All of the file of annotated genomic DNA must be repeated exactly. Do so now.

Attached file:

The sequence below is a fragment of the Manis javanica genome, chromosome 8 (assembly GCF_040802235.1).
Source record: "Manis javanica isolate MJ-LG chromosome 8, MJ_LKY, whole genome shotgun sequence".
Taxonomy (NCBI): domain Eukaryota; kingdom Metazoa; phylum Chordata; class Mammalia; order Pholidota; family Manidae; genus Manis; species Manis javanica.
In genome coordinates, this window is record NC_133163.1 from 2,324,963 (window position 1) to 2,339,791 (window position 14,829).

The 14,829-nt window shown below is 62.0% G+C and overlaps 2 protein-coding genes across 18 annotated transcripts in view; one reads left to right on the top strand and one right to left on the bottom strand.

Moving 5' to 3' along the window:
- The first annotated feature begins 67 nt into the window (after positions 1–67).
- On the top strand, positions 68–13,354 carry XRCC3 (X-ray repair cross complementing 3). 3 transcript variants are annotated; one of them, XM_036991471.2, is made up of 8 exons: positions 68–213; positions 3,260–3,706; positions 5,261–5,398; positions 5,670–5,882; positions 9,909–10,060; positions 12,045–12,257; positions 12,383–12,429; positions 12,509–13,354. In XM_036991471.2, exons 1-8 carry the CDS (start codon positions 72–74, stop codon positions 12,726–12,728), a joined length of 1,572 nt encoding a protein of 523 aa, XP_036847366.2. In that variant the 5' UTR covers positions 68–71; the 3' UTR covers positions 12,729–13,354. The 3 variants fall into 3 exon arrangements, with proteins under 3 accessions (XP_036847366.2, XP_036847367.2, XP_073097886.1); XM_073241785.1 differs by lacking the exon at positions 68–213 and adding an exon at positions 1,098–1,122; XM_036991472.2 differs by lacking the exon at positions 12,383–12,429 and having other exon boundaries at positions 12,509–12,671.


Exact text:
The sequence below is a fragment of the Manis javanica genome, chromosome 8 (assembly GCF_040802235.1).
Source record: "Manis javanica isolate MJ-LG chromosome 8, MJ_LKY, whole genome shotgun sequence".
Taxonomy (NCBI): domain Eukaryota; kingdom Metazoa; phylum Chordata; class Mammalia; order Pholidota; family Manidae; genus Manis; species Manis javanica.
In genome coordinates, this window is record NC_133163.1 from 2,324,963 (window position 1) to 2,339,791 (window position 14,829).

The 14,829-nt window shown below is 62.0% G+C and overlaps 2 protein-coding genes across 18 annotated transcripts in view; one reads left to right on the top strand and one right to left on the bottom strand.

Moving 5' to 3' along the window:
- The first annotated feature begins 67 nt into the window (after positions 1–67).
- On the top strand, positions 68–13,354 carry XRCC3 (X-ray repair cross complementing 3). 3 transcript variants are annotated; one of them, XM_036991471.2, is made up of 8 exons: positions 68–213; positions 3,260–3,706; positions 5,261–5,398; positions 5,670–5,882; positions 9,909–10,060; positions 12,045–12,257; positions 12,383–12,429; positions 12,509–13,354. In XM_036991471.2, exons 1-8 carry the CDS (start codon positions 72–74, stop codon positions 12,726–12,728), a joined length of 1,572 nt encoding a protein of 523 aa, XP_036847366.2. In that variant the 5' UTR covers positions 68–71; the 3' UTR covers positions 12,729–13,354. The 3 variants fall into 3 exon arrangements, with proteins under 3 accessions (XP_036847366.2, XP_036847367.2, XP_073097886.1); XM_073241785.1 differs by lacking the exon at positions 68–213 and adding an exon at positions 1,098–1,122; XM_036991472.2 differs by lacking the exon at positions 12,383–12,429 and having other exon boundaries at positions 12,509–12,671.